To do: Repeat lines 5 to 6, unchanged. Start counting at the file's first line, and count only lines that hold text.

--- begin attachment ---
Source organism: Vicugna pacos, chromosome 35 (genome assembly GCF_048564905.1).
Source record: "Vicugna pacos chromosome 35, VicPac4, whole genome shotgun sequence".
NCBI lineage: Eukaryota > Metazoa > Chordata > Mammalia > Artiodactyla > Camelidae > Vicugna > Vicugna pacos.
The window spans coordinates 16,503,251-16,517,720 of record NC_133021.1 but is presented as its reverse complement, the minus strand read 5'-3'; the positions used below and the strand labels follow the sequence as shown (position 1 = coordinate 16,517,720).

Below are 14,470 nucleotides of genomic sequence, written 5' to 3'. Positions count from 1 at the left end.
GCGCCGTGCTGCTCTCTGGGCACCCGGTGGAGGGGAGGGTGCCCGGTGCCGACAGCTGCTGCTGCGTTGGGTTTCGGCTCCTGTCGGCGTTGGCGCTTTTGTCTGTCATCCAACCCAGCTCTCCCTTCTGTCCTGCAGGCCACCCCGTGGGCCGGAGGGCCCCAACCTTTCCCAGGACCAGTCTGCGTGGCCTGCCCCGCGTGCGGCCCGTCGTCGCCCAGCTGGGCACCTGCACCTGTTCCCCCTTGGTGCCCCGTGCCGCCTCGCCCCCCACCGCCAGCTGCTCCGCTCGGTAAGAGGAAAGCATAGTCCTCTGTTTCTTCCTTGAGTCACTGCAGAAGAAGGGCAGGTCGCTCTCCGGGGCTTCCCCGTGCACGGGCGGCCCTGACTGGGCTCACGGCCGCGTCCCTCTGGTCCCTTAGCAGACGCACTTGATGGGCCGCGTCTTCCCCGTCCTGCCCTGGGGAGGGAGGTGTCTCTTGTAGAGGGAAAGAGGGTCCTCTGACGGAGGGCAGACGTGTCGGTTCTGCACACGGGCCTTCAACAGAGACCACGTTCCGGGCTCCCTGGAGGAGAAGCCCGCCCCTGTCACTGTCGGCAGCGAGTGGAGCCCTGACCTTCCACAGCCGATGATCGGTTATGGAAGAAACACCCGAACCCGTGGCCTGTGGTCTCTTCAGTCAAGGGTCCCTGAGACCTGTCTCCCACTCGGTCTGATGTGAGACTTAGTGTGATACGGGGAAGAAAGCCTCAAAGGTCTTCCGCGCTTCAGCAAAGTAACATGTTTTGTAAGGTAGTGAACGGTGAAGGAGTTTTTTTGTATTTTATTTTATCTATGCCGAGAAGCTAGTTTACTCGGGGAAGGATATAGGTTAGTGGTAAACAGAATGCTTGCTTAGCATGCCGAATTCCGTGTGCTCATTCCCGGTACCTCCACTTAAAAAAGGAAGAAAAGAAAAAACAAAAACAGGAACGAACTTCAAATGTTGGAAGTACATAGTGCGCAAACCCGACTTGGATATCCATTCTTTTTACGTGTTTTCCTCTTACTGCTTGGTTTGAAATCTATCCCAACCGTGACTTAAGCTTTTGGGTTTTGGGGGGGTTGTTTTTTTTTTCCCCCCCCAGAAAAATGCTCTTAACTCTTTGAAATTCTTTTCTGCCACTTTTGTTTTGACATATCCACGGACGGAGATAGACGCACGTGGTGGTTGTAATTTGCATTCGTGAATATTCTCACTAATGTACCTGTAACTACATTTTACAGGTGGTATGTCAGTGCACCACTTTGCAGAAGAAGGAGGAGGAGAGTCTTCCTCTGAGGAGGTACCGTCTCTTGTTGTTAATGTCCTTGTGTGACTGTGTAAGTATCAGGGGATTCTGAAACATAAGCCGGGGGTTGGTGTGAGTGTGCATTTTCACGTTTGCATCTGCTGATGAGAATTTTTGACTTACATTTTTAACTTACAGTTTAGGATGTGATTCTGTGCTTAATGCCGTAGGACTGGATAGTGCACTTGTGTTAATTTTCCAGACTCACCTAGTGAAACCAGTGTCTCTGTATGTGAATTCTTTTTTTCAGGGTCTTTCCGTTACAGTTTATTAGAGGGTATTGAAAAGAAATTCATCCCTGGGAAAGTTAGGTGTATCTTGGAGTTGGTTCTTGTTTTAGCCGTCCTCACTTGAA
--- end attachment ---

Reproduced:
Below are 14,470 nucleotides of genomic sequence, written 5' to 3'. Positions count from 1 at the left end.
GCGCCGTGCTGCTCTCTGGGCACCCGGTGGAGGGGAGGGTGCCCGGTGCCGACAGCTGCTGCTGCGTTGGGTTTCGGCTCCTGTCGGCGTTGGCGCTTTTGTCTGTCATCCAACCCAGCTCTCCCTTCTGTCCTGCAGGCCACCCCGTGGGCCGGAGGGCCCCAACCTTTCCCAGGACCAGTCTGCGTGGCCTGCCCCGCGTGCGGCCCGTCGTCGCCCAGCTGGGCACCTGCACCTGTTCCCCCTTGGTGCCCCGTGCCGCCTCGCCCCCCACCGCCAGCTGCTCCGCTCGGTAAGAGGAAAGCATAGTCCTCTGTTTCTTCCTTGAGTCACTGCAGAAGAAGGGCAGGTCGCTCTCCGGGGCTTCCCCGTGCACGGGCGGCCCTGACTGGGCTCACGGCCGCGTCCCTCTGGTCCCTTAGCAGACGCACTTGATGGGCCGCGTCTTCCCCGTCCTGCCCTGGGGAGGGAGGTGTCTCTTGTAGAGGGAAAGAGGGTCCTCTGACGGAGGGCAGACGTGTCGGTTCTGCACACGGGCCTTCAACAGAGACCACGTTCCGGGCTCCCTGGAGGAGAAGCCCGCCCCTGTCACTGTCGGCAGCGAGTGGAGCCCTGACCTTCCACAGCCGATGATCGGTTATGGAAGAAACACCCGAACCCGTGGCCTGTGGTCTCTTCAGTCAAGGGTCCCTGAGACCTGTCTCCCACTCGGTCTGATGTGAGACTTAGTGTGATACGGGGAAGAAAGCCTCAAAGGTCTTCCGCGCTTCAGCAAAGTAACATGTTTTGTAAGGTAGTGAACGGTGAAGGAGTTTTTTTGTATTTTATTTTATCTATGCCGAGAAGCTAGTTTACTCGGGGAAGGATATAGGTTAGTGGTAAACAGAATGCTTGCTTAGCATGCCGAATTCCGTGTGCTCATTCCCGGTACCTCCACTTAAAAAAGGAAGAAAAGAAAAAACAAAAACAGGAACGAACTTCAAATGTTGGAAGTACATAGTGCGCAAACCCGACTTGGATATCCATTCTTTTTACGTGTTTTCCTCTTACTGCTTGGTTTGAAATCTATCCCAACCGTGACTTAAGCTTTTGGGTTTTGGGGGGGTTGTTTTTTTTTTCCCCCCCCAGAAAAATGCTCTTAACTCTTTGAAATTCTTTTCTGCCACTTTTGTTTTGACATATCCACGGACGGAGATAGACGCACGTGGTGGTTGTAATTTGCATTCGTGAATATTCTCACTAATGTACCTGTAACTACATTTTACAGGTGGTATGTCAGTGCACCACTTTGCAGAAGAAGGAGGAGGAGAGTCTTCCTCTGAGGAGGTACCGTCTCTTGTTGTTAATGTCCTTGTGTGACTGTGTAAGTATCAGGGGATTCTGAAACATAAGCCGGGGGTTGGTGTGAGTGTGCATTTTCACGTTTGCATCTGCTGATGAGAATTTTTGACTTACATTTTTAACTTACAGTTTAGGATGTGATTCTGTGCTTAATGCCGTAGGACTGGATAGTGCACTTGTGTTAATTTTCCAGACTCACCTAGTGAAACCAGTGTCTCTGTATGTGAATTCTTTTTTTCAGGGTCTTTCCGTTACAGTTTATTAGAGGGTATTGAAAAGAAATTCATCCCTGGGAAAGTTAGGTGTATCTTGGAGTTGGTTCTTGTTTTAGCCGTCCTCACTTGAA